On Oct. 18, 1910, I examined a woman, aged 24, who complained of a lump which she had discovered two days previously above her left collar bone. She had measles, scarlatina and diphtheria in childhood and had been somewhat anemic between the ages of 16 and 18, but otherwise had been in good health. Her family history was without importance.
The results of the general examination were negative, and glandular enlargement was found only in the left supraclavicular nodes. My diagnosis was enlarged lymph nodes, probably tuberculous.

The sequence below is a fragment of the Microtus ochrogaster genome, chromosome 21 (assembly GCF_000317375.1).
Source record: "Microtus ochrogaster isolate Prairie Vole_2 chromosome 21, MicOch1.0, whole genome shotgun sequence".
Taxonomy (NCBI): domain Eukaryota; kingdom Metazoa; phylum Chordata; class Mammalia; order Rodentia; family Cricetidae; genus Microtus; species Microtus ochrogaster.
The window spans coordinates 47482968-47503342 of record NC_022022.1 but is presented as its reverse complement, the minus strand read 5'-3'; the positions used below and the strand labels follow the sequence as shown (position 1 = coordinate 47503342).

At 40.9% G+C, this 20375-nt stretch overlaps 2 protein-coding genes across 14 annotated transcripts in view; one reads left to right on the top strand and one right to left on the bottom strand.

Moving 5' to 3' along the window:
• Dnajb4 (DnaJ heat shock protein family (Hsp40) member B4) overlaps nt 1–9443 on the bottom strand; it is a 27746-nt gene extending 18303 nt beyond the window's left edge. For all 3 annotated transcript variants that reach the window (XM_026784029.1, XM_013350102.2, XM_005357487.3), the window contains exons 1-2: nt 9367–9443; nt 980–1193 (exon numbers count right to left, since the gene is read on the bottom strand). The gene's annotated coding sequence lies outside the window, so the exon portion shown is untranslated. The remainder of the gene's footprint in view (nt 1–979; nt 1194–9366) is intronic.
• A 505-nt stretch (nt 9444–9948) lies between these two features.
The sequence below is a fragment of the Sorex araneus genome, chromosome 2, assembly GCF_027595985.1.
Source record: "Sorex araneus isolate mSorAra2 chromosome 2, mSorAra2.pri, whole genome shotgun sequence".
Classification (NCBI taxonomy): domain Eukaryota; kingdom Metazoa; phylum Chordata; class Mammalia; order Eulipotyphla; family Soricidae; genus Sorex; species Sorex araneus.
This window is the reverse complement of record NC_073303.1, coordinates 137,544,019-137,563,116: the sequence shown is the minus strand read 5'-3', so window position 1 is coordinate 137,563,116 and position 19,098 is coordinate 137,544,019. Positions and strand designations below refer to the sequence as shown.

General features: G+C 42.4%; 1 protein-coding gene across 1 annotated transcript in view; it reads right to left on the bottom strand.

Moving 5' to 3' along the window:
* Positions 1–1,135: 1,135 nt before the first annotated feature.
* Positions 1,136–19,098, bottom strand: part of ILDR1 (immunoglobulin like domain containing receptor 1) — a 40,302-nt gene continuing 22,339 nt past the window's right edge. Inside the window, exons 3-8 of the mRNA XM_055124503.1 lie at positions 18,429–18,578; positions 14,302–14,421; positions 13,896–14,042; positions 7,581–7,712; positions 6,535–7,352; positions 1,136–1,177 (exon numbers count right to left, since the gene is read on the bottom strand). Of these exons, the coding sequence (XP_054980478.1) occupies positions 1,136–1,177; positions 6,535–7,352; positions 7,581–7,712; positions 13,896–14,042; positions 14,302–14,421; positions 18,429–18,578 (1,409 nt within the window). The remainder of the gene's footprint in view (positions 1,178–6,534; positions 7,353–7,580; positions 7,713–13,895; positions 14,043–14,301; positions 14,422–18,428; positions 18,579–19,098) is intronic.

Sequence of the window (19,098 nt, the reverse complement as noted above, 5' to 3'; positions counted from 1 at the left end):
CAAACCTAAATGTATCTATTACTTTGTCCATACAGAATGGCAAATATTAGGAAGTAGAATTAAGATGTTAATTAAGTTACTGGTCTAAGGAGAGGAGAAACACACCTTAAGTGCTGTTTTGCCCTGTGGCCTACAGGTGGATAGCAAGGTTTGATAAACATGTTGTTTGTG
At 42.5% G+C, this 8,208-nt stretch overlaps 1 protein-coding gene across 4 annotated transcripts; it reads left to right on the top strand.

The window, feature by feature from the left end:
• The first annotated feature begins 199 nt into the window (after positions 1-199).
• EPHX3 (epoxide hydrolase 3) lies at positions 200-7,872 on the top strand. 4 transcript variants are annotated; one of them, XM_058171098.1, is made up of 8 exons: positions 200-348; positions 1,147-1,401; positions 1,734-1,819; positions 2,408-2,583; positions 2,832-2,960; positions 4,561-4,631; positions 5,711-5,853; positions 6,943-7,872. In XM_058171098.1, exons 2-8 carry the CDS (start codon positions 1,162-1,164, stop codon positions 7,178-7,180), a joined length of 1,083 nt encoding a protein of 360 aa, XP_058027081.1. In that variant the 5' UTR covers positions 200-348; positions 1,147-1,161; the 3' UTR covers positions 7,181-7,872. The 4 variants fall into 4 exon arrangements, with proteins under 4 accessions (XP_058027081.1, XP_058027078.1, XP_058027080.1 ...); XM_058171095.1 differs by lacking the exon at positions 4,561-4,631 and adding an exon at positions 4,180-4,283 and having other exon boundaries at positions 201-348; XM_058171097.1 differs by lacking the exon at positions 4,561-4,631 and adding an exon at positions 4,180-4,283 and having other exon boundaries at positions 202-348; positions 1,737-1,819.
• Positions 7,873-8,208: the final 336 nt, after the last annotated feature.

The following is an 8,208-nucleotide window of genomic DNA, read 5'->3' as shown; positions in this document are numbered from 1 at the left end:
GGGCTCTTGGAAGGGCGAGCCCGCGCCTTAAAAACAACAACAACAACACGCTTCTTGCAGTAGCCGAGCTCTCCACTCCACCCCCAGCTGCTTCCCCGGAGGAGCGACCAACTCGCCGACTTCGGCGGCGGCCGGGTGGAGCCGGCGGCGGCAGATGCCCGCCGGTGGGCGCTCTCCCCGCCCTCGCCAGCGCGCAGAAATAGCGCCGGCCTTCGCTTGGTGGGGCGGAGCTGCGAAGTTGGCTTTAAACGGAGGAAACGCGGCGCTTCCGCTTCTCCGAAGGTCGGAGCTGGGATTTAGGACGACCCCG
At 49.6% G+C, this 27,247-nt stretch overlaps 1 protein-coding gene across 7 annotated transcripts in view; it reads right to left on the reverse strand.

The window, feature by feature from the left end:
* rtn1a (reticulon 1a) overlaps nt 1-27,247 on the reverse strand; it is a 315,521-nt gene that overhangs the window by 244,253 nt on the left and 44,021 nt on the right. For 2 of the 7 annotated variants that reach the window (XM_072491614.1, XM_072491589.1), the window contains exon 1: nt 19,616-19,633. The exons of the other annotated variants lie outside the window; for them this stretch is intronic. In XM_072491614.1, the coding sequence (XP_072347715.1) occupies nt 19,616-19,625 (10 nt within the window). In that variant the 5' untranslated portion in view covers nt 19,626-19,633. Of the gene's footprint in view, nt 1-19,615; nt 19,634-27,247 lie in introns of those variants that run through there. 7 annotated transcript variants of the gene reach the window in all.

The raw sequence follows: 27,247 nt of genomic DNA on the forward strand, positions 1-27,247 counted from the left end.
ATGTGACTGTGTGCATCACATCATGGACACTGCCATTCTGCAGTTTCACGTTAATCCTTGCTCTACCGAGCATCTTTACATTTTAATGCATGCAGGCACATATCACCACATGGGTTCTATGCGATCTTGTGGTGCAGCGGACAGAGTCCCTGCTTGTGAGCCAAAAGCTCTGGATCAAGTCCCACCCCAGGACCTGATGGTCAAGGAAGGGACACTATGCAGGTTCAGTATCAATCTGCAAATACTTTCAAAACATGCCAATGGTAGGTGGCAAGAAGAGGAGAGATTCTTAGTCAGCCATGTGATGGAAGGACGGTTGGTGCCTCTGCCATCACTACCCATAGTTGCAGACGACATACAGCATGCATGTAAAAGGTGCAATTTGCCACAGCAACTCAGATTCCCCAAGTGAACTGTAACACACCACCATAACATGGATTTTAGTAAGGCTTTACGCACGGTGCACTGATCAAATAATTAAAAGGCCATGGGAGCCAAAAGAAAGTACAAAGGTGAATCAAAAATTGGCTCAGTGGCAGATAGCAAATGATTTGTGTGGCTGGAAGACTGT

On October 20, I removed a mass of enlarged nodes from the supraclavicular space, through an incision above the clavicle. The pathologic report was: lymphoma, probably Hodgkin's disease (fig. 1). The patient was instructed to report for observation, but she did not appear until six months later, when the condition recurred in the same region. On April 17, 1911, an incision 15 cm.